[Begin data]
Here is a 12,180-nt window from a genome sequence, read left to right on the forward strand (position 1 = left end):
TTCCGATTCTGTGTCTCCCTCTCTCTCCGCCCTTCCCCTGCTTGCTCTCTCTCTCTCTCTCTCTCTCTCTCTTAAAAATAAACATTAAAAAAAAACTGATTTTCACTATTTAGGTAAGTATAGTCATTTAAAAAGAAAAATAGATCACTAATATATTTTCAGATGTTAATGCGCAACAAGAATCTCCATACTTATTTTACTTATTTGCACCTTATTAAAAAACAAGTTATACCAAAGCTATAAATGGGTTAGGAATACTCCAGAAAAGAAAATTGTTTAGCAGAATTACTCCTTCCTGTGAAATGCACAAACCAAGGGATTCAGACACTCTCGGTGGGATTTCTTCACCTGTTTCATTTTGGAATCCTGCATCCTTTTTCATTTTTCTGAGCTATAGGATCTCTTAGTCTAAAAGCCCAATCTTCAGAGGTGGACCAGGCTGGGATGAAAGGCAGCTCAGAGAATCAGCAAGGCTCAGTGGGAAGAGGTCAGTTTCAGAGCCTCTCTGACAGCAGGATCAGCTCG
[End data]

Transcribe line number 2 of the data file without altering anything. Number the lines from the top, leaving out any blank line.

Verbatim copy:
TTCCGATTCTGTGTCTCCCTCTCTCTCCGCCCTTCCCCTGCTTGCTCTCTCTCTCTCTCTCTCTCTCTCTCTTAAAAATAAACATTAAAAAAAAACTGATTTTCACTATTTAGGTAAGTATAGTCATTTAAAAAGAAAAATAGATCACTAATATATTTTCAGATGTTAATGCGCAACAAGAATCTCCATACTTATTTTACTTATTTGCACCTTATTAAAAAACAAGTTATACCAAAGCTATAAATGGGTTAGGAATACTCCAGAAAAGAAAATTGTTTAGCAGAATTACTCCTTCCTGTGAAATGCACAAACCAAGGGATTCAGACACTCTCGGTGGGATTTCTTCACCTGTTTCATTTTGGAATCCTGCATCCTTTTTCATTTTTCTGAGCTATAGGATCTCTTAGTCTAAAAGCCCAATCTTCAGAGGTGGACCAGGCTGGGATGAAAGGCAGCTCAGAGAATCAGCAAGGCTCAGTGGGAAGAGGTCAGTTTCAGAGCCTCTCTGACAGCAGGATCAGCTCG